Teaching English in Germany

Teaching English in Germany

 
Teaching English in Germany

Those seeking to teach English in Germany typically find work towards the beginning of September or October, and then again in January. Most teaching contracts end in late June. For those looking to teach through the summer, opportunities are available at summer English language camps throughout Germany and the whole of Europe. Summer positions typically start in late June and early July.   English teachers will be expected to interview in person once they arrive in Germany, and they will also be responsible for their airfare, as well as housing.  Most teachers live in apartments recently vacated by previous teachers, and many room with their coworkers. 

A solid hourly wage affords English teachers to live a very comfortable life.  Schools typically offer around 20-25 hours per week of work, leaving you plenty of time to travel and explore.  English teachers need to have a BA to teach in Germany, as well as a TEFL certification.  Major cities for employment opportunities teaching English in Germany include typically Berlin, Stuttgart Frankfort, Hamburg, Dusseldorf, and Wiesbaden. Many teachers find that job markets are somewhat less competitive in smaller cities that are not as well known as well as in the former East Germany.

ITA Staff Article:
6 Steps for Americans to Gain Legal Working Status to Teach English in Germany

Teaching English in Germany: 12 Top Festivals and Cultural Highlights 

How Do Americans Get Visas for Teaching English Legally in Europe?

 

Alumni groups:

Want to see the ITA Alumni Facebook group in Germany?
Check their discussions, sharing of tips and information.

 

Teach English Germany

Feedback from our Alumni who are now teaching English in Germany:

Q&As:

Berlin, Germany English Teaching Q&A with Megan Cape
Frankfurt, Germany Q&A with Michael McGuire
Frankfurt, Germany Q&A with Noah Franc

 

Articles:
Home is Where the Heart Is - Teaching English in Berlin, Germany - Megan Cape
Hopes of the Past, Dreams of the Futur
e
- Noah Franc
Trust me, it's worth it! - Michael McGuire
General Job Search Tips from an American English Teacher in Germany - Noah Franc

Getting a Work Permit to Teach English in Germany
- Noah Franc
My Life In Frankfurt and How To Get a Job Teaching English in Germany
Michael McGuire


Alumni Blog:
Eileen Hernandez:  http://pepminpatte26.blogspot.com/
Noah Franc
http://blog.grads.co.uk/author/noah/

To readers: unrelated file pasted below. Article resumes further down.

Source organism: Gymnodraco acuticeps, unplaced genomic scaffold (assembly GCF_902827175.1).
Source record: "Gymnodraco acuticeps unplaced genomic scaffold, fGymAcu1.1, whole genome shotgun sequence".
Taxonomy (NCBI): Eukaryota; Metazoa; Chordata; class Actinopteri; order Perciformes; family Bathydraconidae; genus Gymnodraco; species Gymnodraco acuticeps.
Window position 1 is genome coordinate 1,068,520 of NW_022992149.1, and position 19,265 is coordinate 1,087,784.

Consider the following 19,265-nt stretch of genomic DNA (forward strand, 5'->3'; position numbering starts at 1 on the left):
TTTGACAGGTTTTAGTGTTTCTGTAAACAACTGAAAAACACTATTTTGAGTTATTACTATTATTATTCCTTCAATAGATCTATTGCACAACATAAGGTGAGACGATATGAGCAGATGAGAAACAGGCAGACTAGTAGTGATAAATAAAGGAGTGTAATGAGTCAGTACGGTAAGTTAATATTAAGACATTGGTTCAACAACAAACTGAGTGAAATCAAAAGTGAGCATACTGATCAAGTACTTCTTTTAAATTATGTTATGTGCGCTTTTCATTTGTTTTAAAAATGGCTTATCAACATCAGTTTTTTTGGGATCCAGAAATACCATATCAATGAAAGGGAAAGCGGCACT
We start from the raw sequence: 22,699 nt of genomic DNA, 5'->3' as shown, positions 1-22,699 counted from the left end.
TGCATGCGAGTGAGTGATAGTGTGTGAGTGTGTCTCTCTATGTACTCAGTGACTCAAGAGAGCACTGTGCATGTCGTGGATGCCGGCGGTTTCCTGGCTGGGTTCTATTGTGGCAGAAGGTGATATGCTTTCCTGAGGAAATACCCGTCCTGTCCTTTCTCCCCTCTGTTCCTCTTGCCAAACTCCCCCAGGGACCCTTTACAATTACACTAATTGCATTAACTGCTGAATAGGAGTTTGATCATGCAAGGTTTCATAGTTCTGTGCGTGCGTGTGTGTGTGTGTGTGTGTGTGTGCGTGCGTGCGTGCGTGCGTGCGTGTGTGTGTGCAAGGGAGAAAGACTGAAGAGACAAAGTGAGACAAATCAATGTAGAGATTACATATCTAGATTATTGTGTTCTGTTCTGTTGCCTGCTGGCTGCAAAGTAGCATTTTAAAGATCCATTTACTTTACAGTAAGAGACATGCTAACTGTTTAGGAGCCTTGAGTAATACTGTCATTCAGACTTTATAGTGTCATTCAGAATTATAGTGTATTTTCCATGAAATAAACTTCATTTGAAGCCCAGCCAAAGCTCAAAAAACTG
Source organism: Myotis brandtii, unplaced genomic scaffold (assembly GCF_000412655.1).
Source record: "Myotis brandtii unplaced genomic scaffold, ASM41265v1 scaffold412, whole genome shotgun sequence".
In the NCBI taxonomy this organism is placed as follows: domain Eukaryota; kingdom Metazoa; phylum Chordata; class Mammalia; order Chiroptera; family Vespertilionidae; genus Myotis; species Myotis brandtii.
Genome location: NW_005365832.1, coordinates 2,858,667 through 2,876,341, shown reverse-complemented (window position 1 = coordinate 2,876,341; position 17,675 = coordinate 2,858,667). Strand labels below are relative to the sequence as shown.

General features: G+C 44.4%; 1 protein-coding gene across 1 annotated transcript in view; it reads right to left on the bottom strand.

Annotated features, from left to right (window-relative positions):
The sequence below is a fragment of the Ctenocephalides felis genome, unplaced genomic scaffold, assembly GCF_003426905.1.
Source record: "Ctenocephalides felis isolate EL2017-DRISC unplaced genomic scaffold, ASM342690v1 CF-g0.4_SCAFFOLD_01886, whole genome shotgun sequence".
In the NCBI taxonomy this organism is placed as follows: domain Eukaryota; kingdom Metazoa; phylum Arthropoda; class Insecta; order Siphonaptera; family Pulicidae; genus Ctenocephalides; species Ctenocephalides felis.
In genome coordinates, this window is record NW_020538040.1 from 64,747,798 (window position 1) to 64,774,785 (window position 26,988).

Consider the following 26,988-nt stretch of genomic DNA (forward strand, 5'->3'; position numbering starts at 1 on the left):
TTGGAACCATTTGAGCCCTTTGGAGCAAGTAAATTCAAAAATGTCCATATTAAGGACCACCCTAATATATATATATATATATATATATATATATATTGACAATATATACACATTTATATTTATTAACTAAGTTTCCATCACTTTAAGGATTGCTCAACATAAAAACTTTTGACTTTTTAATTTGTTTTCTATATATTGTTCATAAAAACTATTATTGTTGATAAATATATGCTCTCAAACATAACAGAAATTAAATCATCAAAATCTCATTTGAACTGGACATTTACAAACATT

Requirements to Teach English in Germany

  • Peak Hiring Months: September & January
  • Types of Jobs: Private Language Institutes, Summer Camps
  • Typical Hiring Process: Interview in-person in Germany
  • Average teaching hours per week: 20-30 hours of classroom & extra prep time
  • Types of Students: Business professionals, Summer Camps for children
  • Cost of Living per Month: $1,350 - 2,600 USD
    (1,000 - 1,940 Euro)
  • Average Monthly Pay: $1,350 - 2,600 USD
    (1,000 - 1,940 Euro)
  • Start-up Cost: $2,025 - 3,900 USD (1,515 - 2,915 Euro)
  • Potential to Save or Break-even: Break-even
  • Accommodation/Housing benefits Paid: No
  • Flight Reimbursement: No

Teaching English in Germany - Hiring Season Teaching English in Germany - Interviews Teaching English in Germany  Teaching English in Germany


Interesting Facts About Germany

  • Teaching English in GermanyGermany has the 4th largest economy in the world. 
  • German composers- Ludwig van Beethoven, Johann Sebastian Bach, Johannes Brahms, and Richard Wagner to name a few- are some of the best-known and well-loved creators of classical music.
  • Western philosophy has been greatly influenced by German thinkers.  Karl Marx, Immanuel Kant, and Freidrich Nietzsche are some of the more prominent German philosophers and theologians from history. 
  • Germany has the largest television market in Europe.
  • Good food plays a large role in German culture.  They have a saying, "Breakfast like an emperor, lunch like a king, and dinner like a beggar."

 

Why Teach English in Germany?

Teaching English in Germany

Sitting right in the heart of Europe, Germans have had a front-row seat to the European historical stage for centuries.  Often referred to as Das Land der Dichter und Denker (the land of poets and thinkers), Germany is capable of satisfying the scholar in all of us. That said, Germans aren't afraid of having a good time. Working hard and playing harder, from Oktoberfest to the discos in Berlin, drinking, dining, and dancing are as much a part of German culture as philosophy, theology or building high quality automobiles.  Thus, while teaching English in Germany, you can expect to spend your days teaching and studying, and your nights eating delicious meals and drinking some of the best beer in the world. 

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Teaching English in Germany